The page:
But there are several states and municipalities that implemented an accountability system that relies on one of the most controversy policies in education: merit pay. Based on test results and absence index, teachers receive bonuses at the end of every school year. That is the case of Rio de Janeiro (state and municipality) and the states of Goiás, Pernambuco and São Paulo. In fact, the state of São Paulo is re-shaping its policy because, since it was implemented, there were no real gains in tests results. In the last three years, only 5th graders have improved their scores – and the evolution is small. While results for Portuguese have not risen between 2009 and 2010, those students presented the following results for Math tests: 204,1 in 2009 and 204,6 in 2010.
On July, the municipality of São Paulo inaugurated a new kind of accountability policy with merit pay basis with the creation of the Index of Quality in São Paulo (Indique), a measure that which will take into account socioeconomic status of students, giving different weights to improvement in accordance with the reality of schools.“We will not punish, but portray reality”, said Francisco Soares, a professor at the Federal University of Minas Gerais (UFMG) and the index’s creator.
Indique will be calculated with students’ Portuguese and Math scores in the São Paulo Test (Prova São Paulo), that will be weighted by the level at which the school is and the improvement of students. The result will be multiplied by the “effort” showed by the school in order to improve. The factor “effort” takes into account the socioeconomic status of students, a value determined from a questionnaire answered by parents of students in the last three years. The higher the social level of school, the lower will the effort that their teachers will have to achieve a good performance and vice versa. Bonuses will be conceded by the achievement of goals related to Indique, but, according to the press office of the Secretary of Education of São Paulo, these goals have not been settled yet.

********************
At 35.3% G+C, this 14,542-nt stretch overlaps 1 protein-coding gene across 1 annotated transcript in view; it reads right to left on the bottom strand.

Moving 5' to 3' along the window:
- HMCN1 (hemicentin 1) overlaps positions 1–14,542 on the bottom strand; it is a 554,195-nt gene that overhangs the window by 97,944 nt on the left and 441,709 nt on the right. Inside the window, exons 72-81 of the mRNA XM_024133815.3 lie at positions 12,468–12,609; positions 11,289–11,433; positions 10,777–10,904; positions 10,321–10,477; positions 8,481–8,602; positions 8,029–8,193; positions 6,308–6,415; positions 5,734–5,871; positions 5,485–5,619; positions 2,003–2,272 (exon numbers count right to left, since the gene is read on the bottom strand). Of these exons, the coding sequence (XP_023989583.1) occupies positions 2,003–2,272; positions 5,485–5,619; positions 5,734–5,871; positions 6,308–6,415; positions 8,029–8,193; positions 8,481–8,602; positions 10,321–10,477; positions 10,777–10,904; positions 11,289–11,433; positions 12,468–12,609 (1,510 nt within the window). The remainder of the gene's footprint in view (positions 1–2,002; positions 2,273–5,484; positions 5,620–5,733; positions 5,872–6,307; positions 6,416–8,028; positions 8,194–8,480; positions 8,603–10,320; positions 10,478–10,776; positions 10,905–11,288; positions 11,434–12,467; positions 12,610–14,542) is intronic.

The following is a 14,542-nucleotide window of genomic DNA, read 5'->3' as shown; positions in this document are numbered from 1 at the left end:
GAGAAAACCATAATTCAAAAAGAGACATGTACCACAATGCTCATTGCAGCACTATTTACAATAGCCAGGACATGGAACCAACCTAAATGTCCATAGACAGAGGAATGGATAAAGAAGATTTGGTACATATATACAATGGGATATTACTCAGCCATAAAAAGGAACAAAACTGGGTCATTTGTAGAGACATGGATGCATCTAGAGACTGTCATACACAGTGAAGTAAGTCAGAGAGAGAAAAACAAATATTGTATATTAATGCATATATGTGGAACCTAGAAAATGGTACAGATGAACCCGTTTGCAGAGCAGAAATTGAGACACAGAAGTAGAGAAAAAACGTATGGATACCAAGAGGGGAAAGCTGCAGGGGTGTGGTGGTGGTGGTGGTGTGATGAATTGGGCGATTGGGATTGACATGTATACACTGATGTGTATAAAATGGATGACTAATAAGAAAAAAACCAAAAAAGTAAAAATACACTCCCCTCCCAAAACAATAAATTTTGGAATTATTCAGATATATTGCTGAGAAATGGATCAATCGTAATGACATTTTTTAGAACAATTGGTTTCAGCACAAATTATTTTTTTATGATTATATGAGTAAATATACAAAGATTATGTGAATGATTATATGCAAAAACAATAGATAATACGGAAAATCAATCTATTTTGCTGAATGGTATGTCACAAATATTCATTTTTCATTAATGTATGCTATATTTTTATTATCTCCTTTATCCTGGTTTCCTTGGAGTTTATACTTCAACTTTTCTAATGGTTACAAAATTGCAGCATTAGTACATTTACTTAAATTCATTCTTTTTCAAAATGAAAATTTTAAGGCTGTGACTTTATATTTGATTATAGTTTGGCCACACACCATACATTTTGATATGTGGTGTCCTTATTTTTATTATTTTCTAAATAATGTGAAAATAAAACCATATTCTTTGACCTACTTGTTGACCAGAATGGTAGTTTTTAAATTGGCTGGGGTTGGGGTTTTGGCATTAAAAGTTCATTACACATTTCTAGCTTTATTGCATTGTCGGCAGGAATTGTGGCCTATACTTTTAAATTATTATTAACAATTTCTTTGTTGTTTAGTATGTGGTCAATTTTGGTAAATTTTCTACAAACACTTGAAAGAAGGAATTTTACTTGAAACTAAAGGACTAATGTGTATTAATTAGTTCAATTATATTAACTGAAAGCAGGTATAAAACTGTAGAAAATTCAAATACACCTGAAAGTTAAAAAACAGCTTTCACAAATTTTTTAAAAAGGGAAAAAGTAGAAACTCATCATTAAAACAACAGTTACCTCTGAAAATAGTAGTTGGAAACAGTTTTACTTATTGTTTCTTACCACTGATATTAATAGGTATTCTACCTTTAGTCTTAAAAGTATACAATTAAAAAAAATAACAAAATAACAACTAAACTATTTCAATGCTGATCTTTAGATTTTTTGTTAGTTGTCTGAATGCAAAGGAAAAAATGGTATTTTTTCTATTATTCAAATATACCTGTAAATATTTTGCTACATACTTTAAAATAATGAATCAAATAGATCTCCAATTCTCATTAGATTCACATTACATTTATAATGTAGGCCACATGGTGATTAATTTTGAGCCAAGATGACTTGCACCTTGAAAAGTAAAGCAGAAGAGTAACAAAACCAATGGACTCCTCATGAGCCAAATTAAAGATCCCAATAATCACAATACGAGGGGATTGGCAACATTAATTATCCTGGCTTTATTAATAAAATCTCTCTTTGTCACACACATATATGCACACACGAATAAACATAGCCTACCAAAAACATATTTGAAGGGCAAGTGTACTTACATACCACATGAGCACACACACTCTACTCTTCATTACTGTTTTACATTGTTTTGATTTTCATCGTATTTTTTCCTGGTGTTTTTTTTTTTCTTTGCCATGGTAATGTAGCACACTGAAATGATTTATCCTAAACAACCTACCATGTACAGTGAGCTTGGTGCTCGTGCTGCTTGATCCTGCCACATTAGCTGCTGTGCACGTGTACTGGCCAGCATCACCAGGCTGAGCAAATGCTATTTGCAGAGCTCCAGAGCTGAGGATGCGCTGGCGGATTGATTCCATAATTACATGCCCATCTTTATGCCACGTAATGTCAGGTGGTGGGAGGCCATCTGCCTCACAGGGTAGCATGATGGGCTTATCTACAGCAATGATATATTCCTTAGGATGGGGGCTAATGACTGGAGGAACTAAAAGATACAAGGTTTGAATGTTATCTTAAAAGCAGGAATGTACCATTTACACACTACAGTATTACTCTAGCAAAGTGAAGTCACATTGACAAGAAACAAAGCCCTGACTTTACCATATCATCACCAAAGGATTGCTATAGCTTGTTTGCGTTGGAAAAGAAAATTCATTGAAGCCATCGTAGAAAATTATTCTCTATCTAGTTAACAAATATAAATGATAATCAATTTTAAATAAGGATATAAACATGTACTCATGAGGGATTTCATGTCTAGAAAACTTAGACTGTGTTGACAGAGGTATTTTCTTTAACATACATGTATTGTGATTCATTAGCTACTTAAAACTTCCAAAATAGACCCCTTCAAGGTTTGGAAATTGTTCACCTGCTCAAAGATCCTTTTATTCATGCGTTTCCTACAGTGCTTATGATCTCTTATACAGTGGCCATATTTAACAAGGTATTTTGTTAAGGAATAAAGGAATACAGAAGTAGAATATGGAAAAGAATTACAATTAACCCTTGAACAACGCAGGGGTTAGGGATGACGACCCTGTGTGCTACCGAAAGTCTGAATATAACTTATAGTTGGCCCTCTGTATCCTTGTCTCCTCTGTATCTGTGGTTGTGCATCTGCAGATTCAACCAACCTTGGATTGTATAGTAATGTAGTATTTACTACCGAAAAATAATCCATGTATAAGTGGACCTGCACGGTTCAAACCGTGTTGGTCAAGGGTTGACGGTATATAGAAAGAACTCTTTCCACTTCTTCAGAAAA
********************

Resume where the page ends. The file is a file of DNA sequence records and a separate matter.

The Academic Reaction
After a decade of the arrival of the accountability policy in Brazil, it’s possible to say that the academic world in the country is still digesting its effects. There’s no large-impact study that investigates how our educational system reacted to merit pay, for example. Researchers are divided. Last year, a group of educators that was present in the 33rd meeting of the National Association of Graduate Studies and Research in Education (Anped) created the “Movement Against Testing High Impact”. Signed by 82 researchers, the movement aims, firstly, to alert parents, students, administrators and the government that “high-impact tests” are inaccurate. Besides that, they want to discuss the creation of a code of ethics for the development, implementation and use of data obtained by the evaluation process.